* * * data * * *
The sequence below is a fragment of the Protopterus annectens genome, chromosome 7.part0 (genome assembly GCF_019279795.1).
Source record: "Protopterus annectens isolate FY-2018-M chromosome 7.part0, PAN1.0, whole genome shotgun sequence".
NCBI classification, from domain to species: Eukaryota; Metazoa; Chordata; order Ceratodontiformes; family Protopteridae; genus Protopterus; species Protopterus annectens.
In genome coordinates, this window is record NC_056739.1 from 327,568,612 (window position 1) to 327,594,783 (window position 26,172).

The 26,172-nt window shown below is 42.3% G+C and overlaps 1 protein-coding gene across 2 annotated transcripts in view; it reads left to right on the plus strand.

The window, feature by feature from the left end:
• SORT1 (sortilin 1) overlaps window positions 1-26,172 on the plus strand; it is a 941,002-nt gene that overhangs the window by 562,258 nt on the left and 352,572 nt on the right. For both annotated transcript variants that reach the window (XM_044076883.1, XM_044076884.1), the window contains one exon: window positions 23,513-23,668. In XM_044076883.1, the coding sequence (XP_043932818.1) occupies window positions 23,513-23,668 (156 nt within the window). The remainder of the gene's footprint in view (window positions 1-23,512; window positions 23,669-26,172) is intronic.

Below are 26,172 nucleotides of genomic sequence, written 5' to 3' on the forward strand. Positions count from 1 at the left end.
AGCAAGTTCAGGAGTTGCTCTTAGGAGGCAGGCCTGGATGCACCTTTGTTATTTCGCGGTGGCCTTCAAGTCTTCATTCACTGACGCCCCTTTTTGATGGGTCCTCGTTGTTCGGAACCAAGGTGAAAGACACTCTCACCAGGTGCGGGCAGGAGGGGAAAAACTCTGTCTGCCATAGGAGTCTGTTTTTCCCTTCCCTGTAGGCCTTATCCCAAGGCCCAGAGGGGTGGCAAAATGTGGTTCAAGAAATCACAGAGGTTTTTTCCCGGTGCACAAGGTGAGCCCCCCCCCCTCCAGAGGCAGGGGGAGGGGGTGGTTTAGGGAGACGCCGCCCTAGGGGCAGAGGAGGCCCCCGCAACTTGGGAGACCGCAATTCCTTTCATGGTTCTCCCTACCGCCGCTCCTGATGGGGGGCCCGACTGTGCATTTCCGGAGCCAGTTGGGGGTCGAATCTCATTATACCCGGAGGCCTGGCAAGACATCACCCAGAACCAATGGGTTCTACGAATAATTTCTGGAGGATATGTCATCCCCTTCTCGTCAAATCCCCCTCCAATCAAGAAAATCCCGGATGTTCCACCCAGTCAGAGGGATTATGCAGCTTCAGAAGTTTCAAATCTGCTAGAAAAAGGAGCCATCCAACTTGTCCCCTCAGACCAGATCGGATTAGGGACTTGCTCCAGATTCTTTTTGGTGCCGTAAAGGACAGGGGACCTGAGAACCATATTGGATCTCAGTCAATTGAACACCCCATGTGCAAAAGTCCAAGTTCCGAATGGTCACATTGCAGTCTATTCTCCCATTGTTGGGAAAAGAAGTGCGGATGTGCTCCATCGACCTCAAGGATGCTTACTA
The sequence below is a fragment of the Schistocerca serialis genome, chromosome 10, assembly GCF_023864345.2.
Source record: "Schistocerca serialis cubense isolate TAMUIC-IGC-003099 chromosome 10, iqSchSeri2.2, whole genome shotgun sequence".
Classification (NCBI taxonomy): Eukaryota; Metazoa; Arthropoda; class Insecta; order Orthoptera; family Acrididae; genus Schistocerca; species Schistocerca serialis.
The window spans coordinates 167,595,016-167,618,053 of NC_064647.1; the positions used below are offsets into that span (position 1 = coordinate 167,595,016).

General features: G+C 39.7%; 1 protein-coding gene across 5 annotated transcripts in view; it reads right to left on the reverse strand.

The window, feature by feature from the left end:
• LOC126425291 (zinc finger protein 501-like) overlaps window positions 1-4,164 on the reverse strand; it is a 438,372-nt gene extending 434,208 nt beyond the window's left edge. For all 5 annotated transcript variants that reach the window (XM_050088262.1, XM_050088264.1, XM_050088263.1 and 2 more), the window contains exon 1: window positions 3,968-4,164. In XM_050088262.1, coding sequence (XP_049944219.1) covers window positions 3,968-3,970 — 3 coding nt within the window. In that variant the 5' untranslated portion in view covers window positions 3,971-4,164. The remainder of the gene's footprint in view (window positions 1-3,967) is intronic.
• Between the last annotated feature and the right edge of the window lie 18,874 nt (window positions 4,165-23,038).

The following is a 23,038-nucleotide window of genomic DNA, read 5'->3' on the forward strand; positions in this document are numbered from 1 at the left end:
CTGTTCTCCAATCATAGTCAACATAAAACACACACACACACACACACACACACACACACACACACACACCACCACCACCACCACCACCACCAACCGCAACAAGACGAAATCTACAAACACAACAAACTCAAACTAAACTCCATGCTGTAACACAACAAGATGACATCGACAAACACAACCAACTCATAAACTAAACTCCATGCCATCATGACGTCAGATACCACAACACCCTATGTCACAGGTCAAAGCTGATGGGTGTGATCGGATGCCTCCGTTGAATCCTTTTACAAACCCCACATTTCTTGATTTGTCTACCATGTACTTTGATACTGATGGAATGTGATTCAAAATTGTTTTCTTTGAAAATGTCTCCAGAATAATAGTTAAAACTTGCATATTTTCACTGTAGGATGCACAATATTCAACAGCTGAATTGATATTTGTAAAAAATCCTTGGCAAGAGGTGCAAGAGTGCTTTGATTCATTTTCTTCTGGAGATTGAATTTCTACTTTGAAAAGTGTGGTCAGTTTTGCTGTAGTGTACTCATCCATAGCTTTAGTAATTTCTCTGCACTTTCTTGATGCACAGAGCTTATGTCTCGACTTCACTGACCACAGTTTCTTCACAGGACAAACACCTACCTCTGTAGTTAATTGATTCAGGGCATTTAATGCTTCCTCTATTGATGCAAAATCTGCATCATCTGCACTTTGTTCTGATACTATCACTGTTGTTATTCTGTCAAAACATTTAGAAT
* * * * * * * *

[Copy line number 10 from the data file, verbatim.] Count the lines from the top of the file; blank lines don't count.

The sequence below is a fragment of the Schistocerca serialis genome, chromosome 10, assembly GCF_023864345.2.